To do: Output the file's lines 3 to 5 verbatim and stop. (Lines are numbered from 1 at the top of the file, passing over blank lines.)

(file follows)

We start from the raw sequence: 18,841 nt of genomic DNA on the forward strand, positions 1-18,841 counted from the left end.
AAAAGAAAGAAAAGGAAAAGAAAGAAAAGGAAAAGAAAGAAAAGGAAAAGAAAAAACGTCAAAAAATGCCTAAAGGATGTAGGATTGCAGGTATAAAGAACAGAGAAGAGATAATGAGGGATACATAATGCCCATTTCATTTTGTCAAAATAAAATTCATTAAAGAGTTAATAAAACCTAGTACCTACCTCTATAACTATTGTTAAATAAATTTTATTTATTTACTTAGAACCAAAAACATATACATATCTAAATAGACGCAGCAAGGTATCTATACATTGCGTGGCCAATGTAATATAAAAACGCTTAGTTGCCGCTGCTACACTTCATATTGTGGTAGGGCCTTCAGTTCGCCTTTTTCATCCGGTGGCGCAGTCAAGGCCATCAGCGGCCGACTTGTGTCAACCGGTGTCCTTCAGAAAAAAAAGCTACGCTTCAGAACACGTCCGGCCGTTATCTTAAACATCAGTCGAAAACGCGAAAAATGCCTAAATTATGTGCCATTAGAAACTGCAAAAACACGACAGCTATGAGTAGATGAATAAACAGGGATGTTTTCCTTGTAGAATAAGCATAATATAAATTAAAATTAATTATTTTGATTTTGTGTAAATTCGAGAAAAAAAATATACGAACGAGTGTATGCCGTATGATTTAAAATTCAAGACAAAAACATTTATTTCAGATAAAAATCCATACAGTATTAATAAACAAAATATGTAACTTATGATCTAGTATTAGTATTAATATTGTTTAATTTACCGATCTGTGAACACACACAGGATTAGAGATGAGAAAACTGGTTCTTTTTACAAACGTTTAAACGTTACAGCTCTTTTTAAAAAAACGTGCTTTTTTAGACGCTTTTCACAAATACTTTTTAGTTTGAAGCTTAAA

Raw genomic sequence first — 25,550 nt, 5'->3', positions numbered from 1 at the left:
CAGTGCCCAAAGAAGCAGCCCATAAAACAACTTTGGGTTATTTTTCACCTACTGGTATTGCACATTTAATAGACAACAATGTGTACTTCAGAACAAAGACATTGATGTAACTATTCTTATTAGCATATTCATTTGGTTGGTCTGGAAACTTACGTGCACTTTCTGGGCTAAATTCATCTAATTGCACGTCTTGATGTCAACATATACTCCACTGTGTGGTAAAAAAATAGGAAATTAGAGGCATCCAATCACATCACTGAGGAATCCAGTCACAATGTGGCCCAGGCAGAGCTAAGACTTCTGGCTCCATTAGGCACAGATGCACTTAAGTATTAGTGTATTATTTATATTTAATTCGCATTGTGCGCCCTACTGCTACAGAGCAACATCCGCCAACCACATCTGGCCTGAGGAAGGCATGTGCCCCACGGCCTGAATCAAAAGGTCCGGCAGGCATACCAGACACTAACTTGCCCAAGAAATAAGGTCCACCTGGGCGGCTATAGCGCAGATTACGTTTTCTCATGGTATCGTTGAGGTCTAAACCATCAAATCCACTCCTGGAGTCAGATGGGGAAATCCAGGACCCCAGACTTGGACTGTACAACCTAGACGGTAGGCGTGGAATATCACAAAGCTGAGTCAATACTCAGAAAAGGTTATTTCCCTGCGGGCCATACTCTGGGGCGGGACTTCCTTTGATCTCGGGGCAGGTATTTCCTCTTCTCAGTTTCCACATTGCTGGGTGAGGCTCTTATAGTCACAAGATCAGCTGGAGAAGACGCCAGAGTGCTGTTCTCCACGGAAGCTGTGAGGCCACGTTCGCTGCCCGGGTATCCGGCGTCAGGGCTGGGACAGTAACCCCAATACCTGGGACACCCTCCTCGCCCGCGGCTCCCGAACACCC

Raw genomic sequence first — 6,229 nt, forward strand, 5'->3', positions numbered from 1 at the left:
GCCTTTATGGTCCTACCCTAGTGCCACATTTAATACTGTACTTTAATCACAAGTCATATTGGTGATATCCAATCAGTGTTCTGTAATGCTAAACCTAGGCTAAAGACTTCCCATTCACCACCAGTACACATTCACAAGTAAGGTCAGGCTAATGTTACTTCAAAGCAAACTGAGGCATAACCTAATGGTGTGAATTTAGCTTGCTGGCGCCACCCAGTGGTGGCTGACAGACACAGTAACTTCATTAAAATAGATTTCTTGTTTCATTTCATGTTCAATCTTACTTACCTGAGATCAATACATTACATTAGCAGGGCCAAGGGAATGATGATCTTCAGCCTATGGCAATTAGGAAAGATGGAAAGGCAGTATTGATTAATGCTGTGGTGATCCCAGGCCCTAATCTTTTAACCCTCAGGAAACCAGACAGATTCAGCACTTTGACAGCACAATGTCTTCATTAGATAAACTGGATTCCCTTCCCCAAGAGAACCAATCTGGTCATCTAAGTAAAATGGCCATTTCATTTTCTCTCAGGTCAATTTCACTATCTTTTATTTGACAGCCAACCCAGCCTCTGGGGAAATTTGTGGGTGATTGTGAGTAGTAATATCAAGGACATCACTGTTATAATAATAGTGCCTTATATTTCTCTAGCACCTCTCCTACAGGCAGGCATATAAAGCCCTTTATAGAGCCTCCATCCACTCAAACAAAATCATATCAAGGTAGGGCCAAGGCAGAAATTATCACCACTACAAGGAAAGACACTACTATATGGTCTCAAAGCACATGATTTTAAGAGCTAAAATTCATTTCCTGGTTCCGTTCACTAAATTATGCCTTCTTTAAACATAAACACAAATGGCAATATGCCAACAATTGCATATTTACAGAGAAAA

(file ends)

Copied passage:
Raw genomic sequence first — 25,550 nt, 5'->3', positions numbered from 1 at the left:
CAGTGCCCAAAGAAGCAGCCCATAAAACAACTTTGGGTTATTTTTCACCTACTGGTATTGCACATTTAATAGACAACAATGTGTACTTCAGAACAAAGACATTGATGTAACTATTCTTATTAGCATATTCATTTGGTTGGTCTGGAAACTTACGTGCACTTTCTGGGCTAAATTCATCTAATTGCACGTCTTGATGTCAACATATACTCCACTGTGTGGTAAAAAAATAGGAAATTAGAGGCATCCAATCACATCACTGAGGAATCCAGTCACAATGTGGCCCAGGCAGAGCTAAGACTTCTGGCTCCATTAGGCACAGATGCACTTAAGTATTAGTGTATTATTTATATTTAATTCGCATTGTGCGCCCTACTGCTACAGAGCAACATCCGCCAACCACATCTGGCCTGAGGAAGGCATGTGCCCCACGGCCTGAATCAAAAGGTCCGGCAGGCATACCAGACACTAACTTGCCCAAGAAATAAGGTCCACCTGGGCGGCTATAGCGCAGATTACGTTTTCTCATGGTATCGTTGAGGTCTAAACCATCAAATCCACTCCTGGAGTCAGATGGGGAAATCCAGGACCCCAGACTTGGACTGTACAACCTAGACGGTAGGCGTGGAATATCACAAAGCTGAGTCAATACTCAGAAAAGGTTATTTCCCTGCGGGCCATACTCTGGGGCGGGACTTCCTTTGATCTCGGGGCAGGTATTTCCTCTTCTCAGTTTCCACATTGCTGGGTGAGGCTCTTATAGTCACAAGATCAGCTGGAGAAGACGCCAGAGTGCTGTTCTCCACGGAAGCTGTGAGGCCACGTTCGCTGCCCGGGTATCCGGCGTCAGGGCTGGGACAGTAACCCCAATACCTGGGACACCCTCCTCGCCCGCGGCTCCCGAACACCC

Raw genomic sequence first — 6,229 nt, forward strand, 5'->3', positions numbered from 1 at the left: